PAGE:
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Wasn't sure where to post this. Piano/music teachers could you help me out please?

(7 Posts)
MehgaLegs Thu 29-May-08 19:26:34

DS1 and DS2 both taking piano exams on 19th June (Jazz Piano Grade 1 and Grade 2). They have both taken and passed Grade 1 Piano already so have experience of exams.

They know their pieces really well, are confident with scales, arpeggios and those dorian things but both seem to have skipped a huge basic. They don't appear to know the names of the notes. shock

If i point to a note on the scale they can find it on the piano and then work out what it is and name it but they are unable to simply look at the scale and name the note. Is this common?

To help I wanted to find a website with a stave of notes and print it out to stick by their beds to help them practice.

What do you think? Any links to useful sites much appreciated.

flowerybeanbag Thu 29-May-08 19:36:38

Something like this? I just googled.

I am not a piano teacher but my mum and DH both used to be. I'd say not knowing the notes is unusual - I'd expect it to have been one of the first things in whatever book they started learning from. Mind you, it's been a long time since any of us learned or taught.

cornflakegirl Fri 30-May-08 00:37:30

There are useful mnemonics for learning the note names.

Treble clef lines: Every Good Boy Deserves Favours.
Treble clef spaces: FACE
Bass clef lines: Good Boys Deserve Favours Always
Bass clef spaces: All Cows Eat Grass

I learnt these really early on too.

cornflakegirl Fri 30-May-08 00:38:15

D'oh - just followed flowery's link!

MehgaLegs Fri 30-May-08 11:44:33

flowerybeanbag - that is perfect. I googled but only got some very complicated stuff. Didn't think of bitesize.

Many thanks grin

BakuMum Sat 07-Jun-08 19:38:07

I wouldn't worry about it too much, although it does seem a bit unusual that their teacher hasn't worked through this. But kids (and adults) make sense of the theory of music in different ways and at different times. If they are able to play by ear, play pieces and scales with ease and are enjoying what they are doing, then being able to actually 'read' the music (which is what you say they can't yet do) will come in time. I teach music and I remember not understanding enourmous chunks of music theory as a kid. In fact some really basic stuff didn't really become clear to me until I started teaching it to kids! Good luck.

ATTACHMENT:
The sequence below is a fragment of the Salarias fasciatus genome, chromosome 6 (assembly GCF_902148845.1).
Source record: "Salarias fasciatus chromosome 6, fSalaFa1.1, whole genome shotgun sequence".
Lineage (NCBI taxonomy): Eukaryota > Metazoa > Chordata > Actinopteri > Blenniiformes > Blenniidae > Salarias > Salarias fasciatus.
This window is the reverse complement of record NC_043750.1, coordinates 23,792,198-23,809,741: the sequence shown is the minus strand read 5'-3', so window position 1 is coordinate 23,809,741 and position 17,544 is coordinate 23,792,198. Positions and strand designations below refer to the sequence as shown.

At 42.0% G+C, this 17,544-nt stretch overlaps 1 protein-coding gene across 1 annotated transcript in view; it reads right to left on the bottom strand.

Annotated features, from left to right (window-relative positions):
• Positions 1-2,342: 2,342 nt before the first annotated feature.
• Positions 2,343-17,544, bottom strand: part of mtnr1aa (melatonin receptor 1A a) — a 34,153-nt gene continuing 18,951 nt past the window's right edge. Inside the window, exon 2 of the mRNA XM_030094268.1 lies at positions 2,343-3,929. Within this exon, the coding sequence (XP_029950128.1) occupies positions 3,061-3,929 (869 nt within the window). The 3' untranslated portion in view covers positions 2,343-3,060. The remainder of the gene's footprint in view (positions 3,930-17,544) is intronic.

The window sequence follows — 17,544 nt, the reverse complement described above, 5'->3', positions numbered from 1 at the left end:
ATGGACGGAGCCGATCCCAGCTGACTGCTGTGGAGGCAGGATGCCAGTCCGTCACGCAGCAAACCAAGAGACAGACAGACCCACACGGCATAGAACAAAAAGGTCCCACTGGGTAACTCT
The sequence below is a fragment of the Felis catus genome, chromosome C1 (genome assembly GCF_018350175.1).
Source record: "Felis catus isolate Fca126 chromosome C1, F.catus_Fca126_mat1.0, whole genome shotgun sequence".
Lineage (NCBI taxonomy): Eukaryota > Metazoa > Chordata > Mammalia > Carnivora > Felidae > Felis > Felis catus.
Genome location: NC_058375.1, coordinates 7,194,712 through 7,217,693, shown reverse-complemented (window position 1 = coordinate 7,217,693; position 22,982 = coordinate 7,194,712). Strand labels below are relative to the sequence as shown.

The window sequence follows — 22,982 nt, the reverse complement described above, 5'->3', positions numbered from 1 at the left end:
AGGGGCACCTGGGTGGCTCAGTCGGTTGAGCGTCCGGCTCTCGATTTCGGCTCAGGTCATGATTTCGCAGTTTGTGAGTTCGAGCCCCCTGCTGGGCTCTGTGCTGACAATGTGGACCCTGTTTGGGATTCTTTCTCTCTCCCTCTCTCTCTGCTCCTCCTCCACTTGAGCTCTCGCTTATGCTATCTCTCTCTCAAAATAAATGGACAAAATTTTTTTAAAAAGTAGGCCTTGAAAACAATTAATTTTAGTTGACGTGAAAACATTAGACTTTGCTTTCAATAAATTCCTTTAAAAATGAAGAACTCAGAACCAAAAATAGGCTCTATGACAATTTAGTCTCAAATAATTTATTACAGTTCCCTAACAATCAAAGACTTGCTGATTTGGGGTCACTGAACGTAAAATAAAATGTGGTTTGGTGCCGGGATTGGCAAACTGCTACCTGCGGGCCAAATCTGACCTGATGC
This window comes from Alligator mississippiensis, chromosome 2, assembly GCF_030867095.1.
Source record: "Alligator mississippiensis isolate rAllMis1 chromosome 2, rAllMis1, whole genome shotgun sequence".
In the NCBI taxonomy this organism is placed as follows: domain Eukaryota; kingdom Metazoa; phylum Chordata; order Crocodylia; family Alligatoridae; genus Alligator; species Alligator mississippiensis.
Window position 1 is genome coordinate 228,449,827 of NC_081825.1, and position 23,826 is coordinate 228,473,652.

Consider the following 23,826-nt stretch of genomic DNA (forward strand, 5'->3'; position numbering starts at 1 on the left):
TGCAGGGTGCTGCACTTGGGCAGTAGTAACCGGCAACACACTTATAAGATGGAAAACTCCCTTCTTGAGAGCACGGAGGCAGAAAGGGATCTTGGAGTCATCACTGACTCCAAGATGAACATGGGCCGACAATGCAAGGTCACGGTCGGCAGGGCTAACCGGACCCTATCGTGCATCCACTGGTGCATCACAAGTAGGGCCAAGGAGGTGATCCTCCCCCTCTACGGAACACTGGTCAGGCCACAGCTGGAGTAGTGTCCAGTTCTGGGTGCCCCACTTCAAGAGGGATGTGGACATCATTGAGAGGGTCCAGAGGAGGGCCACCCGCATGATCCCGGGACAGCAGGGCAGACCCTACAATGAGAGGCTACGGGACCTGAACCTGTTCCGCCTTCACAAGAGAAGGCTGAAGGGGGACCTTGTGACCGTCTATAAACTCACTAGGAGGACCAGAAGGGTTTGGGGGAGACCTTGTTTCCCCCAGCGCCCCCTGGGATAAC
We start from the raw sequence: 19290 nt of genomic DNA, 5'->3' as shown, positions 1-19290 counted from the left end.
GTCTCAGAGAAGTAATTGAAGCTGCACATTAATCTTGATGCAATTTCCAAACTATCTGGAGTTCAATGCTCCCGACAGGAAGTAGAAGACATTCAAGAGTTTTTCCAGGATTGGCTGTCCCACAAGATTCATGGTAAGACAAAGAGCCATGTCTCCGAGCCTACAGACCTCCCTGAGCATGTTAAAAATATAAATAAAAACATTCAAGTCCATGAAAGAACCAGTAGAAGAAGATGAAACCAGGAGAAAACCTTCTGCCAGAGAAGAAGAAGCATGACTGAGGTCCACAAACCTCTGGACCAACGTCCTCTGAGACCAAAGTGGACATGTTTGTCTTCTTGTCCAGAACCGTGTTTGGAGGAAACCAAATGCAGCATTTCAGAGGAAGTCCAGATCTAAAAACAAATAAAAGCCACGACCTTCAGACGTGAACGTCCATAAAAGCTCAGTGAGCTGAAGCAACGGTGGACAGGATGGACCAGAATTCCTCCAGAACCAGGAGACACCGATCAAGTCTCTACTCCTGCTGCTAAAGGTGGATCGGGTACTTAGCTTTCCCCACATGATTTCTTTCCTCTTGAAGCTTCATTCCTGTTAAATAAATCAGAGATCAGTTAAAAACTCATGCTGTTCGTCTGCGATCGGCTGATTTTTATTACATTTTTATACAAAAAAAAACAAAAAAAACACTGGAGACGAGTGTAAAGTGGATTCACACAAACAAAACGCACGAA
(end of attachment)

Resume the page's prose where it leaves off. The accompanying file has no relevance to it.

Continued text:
twentypence Wed 30-Jul-08 05:19:25

Draw 5 lines on a A4 piece of paper about an inch apart, draw a treble clef on it. Repeat with a bass clef.

Buy a gigantic pack of chocolate buttons. Put one on a stave. Ask for the name of the note - if correct give the chocolate to the child. If incorrect or they have multiple guesses or generally dither eat the choc yourself. They will learn to read music very quickly. Usually in the week IME.

Every Green Bus Drives Fast
Great Big Daft Fat Aliens
All Cows eat Grass

Boys and Favours are so 1980s! (according to my pupils)

Also show them that the curl of the Treble clef is a G (it's called the G clef) and the dots of the Bass clef go around the F (which you guessed it is also called the F clef) that is a known point to count up or down from. Middle C is another good known point.

Check they can say the musical alphabet backwards - if you can't you can't work out the notes very quickly. has good clear tests.

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